Did you have any master plan in terms of a career in Greece, or did it unfold organically with time?
I am not a very good planner in general. And honestly, the situation we are going through right now is proof of that.
Can Athens, in any way, be compared to the other cities you were living in before? From Tokyo to Athens, the cultural gap is abysmal, for example.
You would be surprised to see the ways Japanese people are similar to Greeks. There is even a book called “The Greek Japan” by Michael Lucken, which I recommend your readers to check. In everybody’s mind, the Japanese are very conservative people, but for the most part, we ignore how crazy they could be too. The main difference is that they have a place and a time for showing their craziness. Here, it is anytime and anywhere! The Japanese are overly polite, and that makes this place very pleasant to live in. The Greeks often seem to be a bit rude, like the French, at first sight. Yet you can make real friends here. It is more difficult in Japan.
What elements drew you to Athens? Were they practical considerations or more philosophical ones?
It was mainly because of the way of living; more easy-going, simpler, and cheaper than in Paris. When you turn 50, it’s time to start eating delicious tomatoes! Let me mention here that I had the best tomatoes in my life in Greece and Japan. Another similarity!
You have worked as a psychoanalyst for many years. Have you managed to read and decode the Greek “psyche,” meaning certain common unconscious thoughts, feelings, desires, and memories among Greeks? Is there a common thread in their unconscious that reflects on their “Greek,” let’s say, lifestyle and behavior?
This question would take at least 100 pages to be adequately answered as Psychoanalysis is also, to a great extent, based on Greek myths. But if we think about the most famous one, Oedipus, we can see this myth through Greek mothers’ influence on their sons. Please don’t misunderstand what I say, but honestly, the Greek fathers are often not dominant in raising their kids, particularly their sons. They may ignore that the only thing they are supposed to do is make them feel more independent. A father’s lead over a son should come down to “give your mum a break; she is mine, not yours.” The same should apply to their daughter, by the way. But even more so to their son. Fathers must be very clear about it. “You will not marry your mother. She is already married to me.” I can see the wrong type of attitude all the time. At restaurants, for example, with kids running around and making noise. The Greek mother usually looks exhausted and desperate, but the father does not take action. They look entirely disarmed. In such instances, fathers have to set the rules. That would also make Greeks drive safer! In French, the same word is used for the verb “drive” and “conduct.” It’s all about how you conduct or carry yourself in the world. Abiding with the rules has to be taught. It allows us to live together harmoniously. Applying them in a household has to be a father’s responsibility as well. One might say that minimum limitations in upbringing give children freedom, confidence, and energy, but let’s not confuse those with impulsiveness.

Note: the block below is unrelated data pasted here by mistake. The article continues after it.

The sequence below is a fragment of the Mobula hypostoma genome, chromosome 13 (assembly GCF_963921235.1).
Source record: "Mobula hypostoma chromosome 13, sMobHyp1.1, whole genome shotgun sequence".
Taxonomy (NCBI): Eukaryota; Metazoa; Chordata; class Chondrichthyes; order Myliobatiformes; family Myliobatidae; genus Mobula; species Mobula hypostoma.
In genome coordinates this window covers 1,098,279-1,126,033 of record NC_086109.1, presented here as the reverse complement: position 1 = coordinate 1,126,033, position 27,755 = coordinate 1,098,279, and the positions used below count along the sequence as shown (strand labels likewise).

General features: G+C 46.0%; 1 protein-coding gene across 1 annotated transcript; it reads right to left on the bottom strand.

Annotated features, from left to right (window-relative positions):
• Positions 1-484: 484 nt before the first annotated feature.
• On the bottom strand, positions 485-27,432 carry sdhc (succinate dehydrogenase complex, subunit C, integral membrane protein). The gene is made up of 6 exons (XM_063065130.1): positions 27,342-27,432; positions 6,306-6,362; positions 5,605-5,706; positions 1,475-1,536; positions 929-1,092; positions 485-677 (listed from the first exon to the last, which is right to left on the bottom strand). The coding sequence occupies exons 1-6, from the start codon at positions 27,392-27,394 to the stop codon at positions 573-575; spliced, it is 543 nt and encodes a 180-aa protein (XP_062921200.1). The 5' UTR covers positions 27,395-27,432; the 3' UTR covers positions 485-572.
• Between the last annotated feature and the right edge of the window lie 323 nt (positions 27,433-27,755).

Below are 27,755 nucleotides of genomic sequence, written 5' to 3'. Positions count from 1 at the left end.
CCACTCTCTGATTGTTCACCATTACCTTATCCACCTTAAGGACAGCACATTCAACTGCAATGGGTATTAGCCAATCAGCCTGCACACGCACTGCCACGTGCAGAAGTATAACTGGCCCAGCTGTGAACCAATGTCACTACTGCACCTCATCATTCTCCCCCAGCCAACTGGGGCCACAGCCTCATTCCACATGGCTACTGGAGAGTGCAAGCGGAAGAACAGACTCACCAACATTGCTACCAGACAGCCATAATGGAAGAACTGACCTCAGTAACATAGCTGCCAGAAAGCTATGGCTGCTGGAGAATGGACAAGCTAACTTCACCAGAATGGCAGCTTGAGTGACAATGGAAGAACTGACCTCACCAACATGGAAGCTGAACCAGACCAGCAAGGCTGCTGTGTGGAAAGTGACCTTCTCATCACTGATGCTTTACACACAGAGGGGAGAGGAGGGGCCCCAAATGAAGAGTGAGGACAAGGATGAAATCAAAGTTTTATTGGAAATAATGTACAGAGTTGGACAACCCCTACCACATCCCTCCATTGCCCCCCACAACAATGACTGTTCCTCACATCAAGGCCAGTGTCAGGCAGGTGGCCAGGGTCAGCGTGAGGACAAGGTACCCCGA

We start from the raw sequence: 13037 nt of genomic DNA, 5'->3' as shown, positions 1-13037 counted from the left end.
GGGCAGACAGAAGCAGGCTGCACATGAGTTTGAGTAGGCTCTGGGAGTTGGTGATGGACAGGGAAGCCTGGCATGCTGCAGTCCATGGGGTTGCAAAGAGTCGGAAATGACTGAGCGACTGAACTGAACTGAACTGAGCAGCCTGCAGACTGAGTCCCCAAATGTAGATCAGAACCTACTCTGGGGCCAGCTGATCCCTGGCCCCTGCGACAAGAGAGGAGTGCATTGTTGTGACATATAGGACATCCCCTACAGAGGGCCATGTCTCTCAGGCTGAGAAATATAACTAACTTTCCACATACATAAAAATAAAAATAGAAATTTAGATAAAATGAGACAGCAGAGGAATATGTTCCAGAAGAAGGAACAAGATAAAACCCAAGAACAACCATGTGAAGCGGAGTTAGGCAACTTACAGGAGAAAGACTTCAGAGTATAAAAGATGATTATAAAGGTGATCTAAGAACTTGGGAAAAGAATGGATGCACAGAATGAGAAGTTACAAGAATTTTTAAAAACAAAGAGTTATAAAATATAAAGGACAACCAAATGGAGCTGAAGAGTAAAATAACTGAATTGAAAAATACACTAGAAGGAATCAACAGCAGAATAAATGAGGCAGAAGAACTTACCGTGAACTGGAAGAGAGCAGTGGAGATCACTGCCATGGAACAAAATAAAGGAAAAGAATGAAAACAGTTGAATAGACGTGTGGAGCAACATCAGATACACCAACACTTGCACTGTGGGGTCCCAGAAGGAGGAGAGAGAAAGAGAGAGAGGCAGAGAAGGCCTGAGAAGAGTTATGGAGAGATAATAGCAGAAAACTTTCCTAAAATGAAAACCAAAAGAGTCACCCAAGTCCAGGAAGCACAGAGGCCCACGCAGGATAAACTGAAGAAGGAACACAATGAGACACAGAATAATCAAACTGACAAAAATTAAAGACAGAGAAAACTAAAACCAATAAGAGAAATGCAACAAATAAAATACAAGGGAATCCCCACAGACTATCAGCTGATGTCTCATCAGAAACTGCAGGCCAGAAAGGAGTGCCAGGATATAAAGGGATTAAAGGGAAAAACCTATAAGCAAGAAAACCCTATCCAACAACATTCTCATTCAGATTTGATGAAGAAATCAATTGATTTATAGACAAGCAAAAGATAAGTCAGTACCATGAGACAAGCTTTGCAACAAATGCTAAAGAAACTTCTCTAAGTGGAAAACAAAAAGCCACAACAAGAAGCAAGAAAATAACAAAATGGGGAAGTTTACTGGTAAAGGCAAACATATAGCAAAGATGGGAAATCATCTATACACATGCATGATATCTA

How did the idea of writing the “Athens Riviera book” came up, and what was the extent of research you had to do to get into the spirit of the Greek culture and uncover the secrets of the Athenian Riviera?
I think the idea came up in the first place when Chrysantos Panas spoke about it to Martine Assouline. I know her for many years, and she asked me if I would like to write the book. I was a bit nervous because, initially, I didn’t know many things about the Athens Riviera. But I love challenges! It was an opportunity for me to thank my adopted country, and I worked hard to be up to the task entrusted to me and not disappoint Martine, Chrysantos, and all the Greek readers. It was a big honor to be assigned to promote this dreamy part of Athens.